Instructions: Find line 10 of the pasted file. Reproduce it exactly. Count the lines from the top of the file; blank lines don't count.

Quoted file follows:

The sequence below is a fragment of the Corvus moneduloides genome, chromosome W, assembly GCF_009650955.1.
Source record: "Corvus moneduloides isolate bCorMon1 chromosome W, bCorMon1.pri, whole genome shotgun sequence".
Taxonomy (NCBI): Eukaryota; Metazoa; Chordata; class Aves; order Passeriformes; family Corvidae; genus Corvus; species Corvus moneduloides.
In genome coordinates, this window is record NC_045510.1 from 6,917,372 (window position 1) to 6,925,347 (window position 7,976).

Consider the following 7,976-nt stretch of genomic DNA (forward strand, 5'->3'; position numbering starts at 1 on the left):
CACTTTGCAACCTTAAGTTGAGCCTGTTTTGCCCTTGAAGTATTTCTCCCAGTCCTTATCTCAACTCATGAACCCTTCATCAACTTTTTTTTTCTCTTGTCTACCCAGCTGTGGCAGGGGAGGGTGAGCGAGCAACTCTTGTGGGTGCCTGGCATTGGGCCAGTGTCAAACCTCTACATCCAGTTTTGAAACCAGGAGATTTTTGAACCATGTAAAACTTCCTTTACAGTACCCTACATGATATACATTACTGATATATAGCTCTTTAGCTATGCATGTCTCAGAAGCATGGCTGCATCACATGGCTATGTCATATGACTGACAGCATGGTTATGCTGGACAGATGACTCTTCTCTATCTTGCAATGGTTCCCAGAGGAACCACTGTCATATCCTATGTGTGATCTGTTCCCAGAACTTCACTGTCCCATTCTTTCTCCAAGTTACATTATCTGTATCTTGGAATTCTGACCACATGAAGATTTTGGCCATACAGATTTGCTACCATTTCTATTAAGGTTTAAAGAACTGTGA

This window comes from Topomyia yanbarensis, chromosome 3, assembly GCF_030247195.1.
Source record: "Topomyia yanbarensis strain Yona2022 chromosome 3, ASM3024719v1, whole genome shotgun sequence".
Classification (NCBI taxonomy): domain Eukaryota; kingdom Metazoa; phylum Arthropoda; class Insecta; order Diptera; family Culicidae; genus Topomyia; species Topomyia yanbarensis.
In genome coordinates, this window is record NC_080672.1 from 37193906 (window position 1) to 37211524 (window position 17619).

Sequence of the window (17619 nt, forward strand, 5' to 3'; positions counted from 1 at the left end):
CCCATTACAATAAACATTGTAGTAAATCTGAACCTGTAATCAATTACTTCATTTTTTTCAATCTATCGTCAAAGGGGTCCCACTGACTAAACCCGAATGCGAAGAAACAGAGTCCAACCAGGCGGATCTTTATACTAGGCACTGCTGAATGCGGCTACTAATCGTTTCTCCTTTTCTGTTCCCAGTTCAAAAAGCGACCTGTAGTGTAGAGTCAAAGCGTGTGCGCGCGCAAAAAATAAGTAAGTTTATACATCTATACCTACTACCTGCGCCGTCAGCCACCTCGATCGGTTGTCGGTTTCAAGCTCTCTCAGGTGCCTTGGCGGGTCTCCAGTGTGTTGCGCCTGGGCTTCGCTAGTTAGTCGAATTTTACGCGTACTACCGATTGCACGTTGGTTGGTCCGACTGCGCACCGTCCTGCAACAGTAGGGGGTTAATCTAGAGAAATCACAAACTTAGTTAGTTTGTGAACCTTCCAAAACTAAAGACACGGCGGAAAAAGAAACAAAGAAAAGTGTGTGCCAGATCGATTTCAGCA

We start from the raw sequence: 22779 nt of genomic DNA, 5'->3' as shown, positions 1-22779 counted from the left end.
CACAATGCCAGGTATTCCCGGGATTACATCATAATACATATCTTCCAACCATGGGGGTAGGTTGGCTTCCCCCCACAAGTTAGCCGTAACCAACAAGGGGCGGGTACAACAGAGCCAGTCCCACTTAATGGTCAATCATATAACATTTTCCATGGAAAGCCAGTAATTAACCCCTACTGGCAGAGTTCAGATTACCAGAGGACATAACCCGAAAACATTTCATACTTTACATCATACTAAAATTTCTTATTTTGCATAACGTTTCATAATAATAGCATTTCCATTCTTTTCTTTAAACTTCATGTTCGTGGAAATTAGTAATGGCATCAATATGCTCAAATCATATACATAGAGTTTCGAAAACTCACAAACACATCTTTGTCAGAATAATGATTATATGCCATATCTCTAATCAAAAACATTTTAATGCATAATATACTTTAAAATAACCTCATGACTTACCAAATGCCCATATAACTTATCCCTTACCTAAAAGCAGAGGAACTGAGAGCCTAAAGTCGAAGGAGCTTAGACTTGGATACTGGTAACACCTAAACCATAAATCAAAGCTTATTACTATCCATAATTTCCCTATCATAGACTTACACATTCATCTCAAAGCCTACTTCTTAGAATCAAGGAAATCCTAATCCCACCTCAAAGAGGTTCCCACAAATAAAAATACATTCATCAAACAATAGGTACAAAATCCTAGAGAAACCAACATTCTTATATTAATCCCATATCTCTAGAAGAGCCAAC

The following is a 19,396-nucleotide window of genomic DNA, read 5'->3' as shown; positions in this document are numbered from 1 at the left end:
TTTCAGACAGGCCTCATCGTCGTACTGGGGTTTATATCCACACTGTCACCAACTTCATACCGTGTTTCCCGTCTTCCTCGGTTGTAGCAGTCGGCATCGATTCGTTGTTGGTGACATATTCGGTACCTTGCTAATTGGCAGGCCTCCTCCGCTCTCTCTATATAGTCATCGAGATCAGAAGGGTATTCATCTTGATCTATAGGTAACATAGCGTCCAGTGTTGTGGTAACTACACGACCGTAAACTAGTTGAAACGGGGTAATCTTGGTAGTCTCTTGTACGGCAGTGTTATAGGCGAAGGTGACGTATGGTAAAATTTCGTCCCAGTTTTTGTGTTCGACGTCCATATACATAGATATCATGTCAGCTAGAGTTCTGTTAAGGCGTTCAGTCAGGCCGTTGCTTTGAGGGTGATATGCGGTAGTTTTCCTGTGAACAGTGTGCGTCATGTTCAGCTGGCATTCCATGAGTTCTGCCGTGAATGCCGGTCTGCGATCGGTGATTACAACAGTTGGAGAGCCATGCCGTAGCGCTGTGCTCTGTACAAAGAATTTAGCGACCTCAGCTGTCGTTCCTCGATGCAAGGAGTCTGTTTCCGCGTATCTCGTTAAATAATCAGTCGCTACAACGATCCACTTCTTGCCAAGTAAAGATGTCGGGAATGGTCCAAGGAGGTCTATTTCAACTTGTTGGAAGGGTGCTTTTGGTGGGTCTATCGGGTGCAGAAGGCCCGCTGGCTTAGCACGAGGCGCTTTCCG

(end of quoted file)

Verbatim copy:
In genome coordinates, this window is record NC_080672.1 from 37193906 (window position 1) to 37211524 (window position 17619).